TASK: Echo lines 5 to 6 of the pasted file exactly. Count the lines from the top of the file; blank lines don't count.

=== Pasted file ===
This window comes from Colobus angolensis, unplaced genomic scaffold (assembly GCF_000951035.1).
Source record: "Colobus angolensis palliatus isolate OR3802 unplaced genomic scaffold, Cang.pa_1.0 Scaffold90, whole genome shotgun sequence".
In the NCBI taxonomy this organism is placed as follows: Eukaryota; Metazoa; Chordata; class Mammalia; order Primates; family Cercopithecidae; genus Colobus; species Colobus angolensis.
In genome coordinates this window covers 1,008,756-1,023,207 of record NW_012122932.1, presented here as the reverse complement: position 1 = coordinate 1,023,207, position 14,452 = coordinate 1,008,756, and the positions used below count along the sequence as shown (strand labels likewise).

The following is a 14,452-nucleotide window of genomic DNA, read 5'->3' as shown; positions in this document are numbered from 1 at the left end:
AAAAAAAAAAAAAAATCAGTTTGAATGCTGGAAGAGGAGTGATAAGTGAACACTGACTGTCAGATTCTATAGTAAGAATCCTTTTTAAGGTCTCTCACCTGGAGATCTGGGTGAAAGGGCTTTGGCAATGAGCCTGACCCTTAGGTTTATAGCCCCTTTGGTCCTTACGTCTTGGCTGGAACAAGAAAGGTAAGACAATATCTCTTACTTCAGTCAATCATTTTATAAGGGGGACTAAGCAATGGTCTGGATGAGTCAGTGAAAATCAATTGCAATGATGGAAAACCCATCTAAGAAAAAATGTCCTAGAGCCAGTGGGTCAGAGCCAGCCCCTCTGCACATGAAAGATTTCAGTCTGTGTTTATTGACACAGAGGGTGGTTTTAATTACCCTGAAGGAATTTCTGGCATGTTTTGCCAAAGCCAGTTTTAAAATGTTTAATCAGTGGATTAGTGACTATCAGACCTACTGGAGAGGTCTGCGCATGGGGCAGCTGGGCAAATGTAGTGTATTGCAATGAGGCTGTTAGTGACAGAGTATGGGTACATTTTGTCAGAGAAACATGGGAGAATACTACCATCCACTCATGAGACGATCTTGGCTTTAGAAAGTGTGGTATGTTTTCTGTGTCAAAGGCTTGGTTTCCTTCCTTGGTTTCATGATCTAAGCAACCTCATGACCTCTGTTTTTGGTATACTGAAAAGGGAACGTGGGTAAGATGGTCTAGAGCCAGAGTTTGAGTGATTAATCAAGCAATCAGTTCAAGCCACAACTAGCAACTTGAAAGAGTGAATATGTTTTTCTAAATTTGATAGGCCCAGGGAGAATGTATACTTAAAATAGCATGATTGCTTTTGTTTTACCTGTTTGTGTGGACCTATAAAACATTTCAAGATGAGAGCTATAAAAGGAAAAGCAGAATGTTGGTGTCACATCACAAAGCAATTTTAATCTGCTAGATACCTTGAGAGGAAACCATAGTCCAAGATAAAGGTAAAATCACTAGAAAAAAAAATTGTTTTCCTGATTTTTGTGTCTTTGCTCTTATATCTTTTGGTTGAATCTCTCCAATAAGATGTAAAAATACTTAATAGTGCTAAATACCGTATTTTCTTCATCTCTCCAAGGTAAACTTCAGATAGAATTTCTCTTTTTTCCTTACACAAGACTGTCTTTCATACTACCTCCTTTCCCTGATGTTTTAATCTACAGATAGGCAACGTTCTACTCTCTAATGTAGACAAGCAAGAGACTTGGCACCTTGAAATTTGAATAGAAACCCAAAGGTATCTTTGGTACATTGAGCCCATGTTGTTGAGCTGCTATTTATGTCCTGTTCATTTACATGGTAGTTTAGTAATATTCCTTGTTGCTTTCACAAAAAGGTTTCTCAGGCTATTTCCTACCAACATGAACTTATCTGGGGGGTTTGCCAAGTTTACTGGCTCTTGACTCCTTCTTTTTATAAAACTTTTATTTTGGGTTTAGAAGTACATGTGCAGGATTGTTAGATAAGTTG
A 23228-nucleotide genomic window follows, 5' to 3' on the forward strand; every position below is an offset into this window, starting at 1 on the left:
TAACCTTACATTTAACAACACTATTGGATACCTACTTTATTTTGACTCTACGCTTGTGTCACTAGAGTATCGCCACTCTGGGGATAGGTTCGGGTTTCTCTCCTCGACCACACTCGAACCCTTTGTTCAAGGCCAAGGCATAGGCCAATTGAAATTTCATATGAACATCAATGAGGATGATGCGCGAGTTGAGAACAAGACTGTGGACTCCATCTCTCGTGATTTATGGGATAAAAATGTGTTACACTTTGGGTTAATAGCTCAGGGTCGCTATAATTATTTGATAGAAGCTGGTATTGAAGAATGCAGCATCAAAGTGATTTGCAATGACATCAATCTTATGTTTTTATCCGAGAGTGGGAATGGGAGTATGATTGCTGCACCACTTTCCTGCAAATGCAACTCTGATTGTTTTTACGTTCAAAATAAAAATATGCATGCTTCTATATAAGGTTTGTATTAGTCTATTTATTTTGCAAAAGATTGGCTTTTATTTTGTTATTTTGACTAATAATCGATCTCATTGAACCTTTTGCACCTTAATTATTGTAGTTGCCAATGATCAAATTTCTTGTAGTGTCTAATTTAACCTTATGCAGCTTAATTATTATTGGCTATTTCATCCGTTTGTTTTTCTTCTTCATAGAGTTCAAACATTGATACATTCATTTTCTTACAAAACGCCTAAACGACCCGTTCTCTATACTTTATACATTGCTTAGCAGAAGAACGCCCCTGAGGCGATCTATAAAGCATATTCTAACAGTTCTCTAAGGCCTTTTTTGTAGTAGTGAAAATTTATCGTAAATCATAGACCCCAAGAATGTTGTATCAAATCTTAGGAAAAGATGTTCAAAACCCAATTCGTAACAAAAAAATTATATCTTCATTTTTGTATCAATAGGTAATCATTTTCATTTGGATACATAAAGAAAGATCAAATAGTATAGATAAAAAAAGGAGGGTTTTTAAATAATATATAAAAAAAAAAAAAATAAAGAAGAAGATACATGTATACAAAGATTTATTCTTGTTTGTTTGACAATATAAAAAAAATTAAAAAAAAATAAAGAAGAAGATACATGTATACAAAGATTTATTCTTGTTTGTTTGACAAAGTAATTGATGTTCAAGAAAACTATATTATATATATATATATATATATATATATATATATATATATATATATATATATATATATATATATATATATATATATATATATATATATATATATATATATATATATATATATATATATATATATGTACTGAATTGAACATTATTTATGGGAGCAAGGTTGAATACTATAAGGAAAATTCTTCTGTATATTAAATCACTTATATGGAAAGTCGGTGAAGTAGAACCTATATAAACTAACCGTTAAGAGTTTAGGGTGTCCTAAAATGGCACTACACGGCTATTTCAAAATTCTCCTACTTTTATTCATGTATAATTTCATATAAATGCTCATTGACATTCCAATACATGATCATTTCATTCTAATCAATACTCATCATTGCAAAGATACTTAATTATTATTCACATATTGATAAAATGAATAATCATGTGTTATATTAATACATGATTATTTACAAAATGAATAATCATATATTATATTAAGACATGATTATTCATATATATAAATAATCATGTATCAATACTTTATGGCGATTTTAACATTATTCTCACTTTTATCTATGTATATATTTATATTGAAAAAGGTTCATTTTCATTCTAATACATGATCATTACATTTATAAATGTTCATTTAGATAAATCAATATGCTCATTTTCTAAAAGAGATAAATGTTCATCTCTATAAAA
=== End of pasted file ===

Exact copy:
The following is a 14,452-nucleotide window of genomic DNA, read 5'->3' as shown; positions in this document are numbered from 1 at the left end:
AAAAAAAAAAAAAAATCAGTTTGAATGCTGGAAGAGGAGTGATAAGTGAACACTGACTGTCAGATTCTATAGTAAGAATCCTTTTTAAGGTCTCTCACCTGGAGATCTGGGTGAAAGGGCTTTGGCAATGAGCCTGACCCTTAGGTTTATAGCCCCTTTGGTCCTTACGTCTTGGCTGGAACAAGAAAGGTAAGACAATATCTCTTACTTCAGTCAATCATTTTATAAGGGGGACTAAGCAATGGTCTGGATGAGTCAGTGAAAATCAATTGCAATGATGGAAAACCCATCTAAGAAAAAATGTCCTAGAGCCAGTGGGTCAGAGCCAGCCCCTCTGCACATGAAAGATTTCAGTCTGTGTTTATTGACACAGAGGGTGGTTTTAATTACCCTGAAGGAATTTCTGGCATGTTTTGCCAAAGCCAGTTTTAAAATGTTTAATCAGTGGATTAGTGACTATCAGACCTACTGGAGAGGTCTGCGCATGGGGCAGCTGGGCAAATGTAGTGTATTGCAATGAGGCTGTTAGTGACAGAGTATGGGTACATTTTGTCAGAGAAACATGGGAGAATACTACCATCCACTCATGAGACGATCTTGGCTTTAGAAAGTGTGGTATGTTTTCTGTGTCAAAGGCTTGGTTTCCTTCCTTGGTTTCATGATCTAAGCAACCTCATGACCTCTGTTTTTGGTATACTGAAAAGGGAACGTGGGTAAGATGGTCTAGAGCCAGAGTTTGAGTGATTAATCAAGCAATCAGTTCAAGCCACAACTAGCAACTTGAAAGAGTGAATATGTTTTTCTAAATTTGATAGGCCCAGGGAGAATGTATACTTAAAATAGCATGATTGCTTTTGTTTTACCTGTTTGTGTGGACCTATAAAACATTTCAAGATGAGAGCTATAAAAGGAAAAGCAGAATGTTGGTGTCACATCACAAAGCAATTTTAATCTGCTAGATACCTTGAGAGGAAACCATAGTCCAAGATAAAGGTAAAATCACTAGAAAAAAAAATTGTTTTCCTGATTTTTGTGTCTTTGCTCTTATATCTTTTGGTTGAATCTCTCCAATAAGATGTAAAAATACTTAATAGTGCTAAATACCGTATTTTCTTCATCTCTCCAAGGTAAACTTCAGATAGAATTTCTCTTTTTTCCTTACACAAGACTGTCTTTCATACTACCTCCTTTCCCTGATGTTTTAATCTACAGATAGGCAACGTTCTACTCTCTAATGTAGACAAGCAAGAGACTTGGCACCTTGAAATTTGAATAGAAACCCAAAGGTATCTTTGGTACATTGAGCCCATGTTGTTGAGCTGCTATTTATGTCCTGTTCATTTACATGGTAGTTTAGTAATATTCCTTGTTGCTTTCACAAAAAGGTTTCTCAGGCTATTTCCTACCAACATGAACTTATCTGGGGGGTTTGCCAAGTTTACTGGCTCTTGACTCCTTCTTTTTATAAAACTTTTATTTTGGGTTTAGAAGTACATGTGCAGGATTGTTAGATAAGTTG